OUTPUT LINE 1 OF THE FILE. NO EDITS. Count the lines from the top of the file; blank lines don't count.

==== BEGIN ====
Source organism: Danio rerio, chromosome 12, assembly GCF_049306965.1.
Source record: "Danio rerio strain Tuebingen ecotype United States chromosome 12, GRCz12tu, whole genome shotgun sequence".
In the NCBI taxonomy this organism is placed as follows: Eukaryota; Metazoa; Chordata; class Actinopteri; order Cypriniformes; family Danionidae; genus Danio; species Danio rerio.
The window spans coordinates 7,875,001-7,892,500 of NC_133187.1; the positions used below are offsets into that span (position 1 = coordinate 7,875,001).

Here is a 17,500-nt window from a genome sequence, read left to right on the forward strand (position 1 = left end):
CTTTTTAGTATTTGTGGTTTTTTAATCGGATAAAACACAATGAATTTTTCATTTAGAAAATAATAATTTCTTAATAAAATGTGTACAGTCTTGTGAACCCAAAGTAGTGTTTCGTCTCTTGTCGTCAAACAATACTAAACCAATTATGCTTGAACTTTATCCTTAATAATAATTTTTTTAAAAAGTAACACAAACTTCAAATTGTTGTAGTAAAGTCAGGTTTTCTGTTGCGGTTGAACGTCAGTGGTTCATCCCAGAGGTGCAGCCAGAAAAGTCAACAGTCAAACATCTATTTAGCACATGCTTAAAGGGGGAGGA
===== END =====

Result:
Source organism: Danio rerio, chromosome 12, assembly GCF_049306965.1.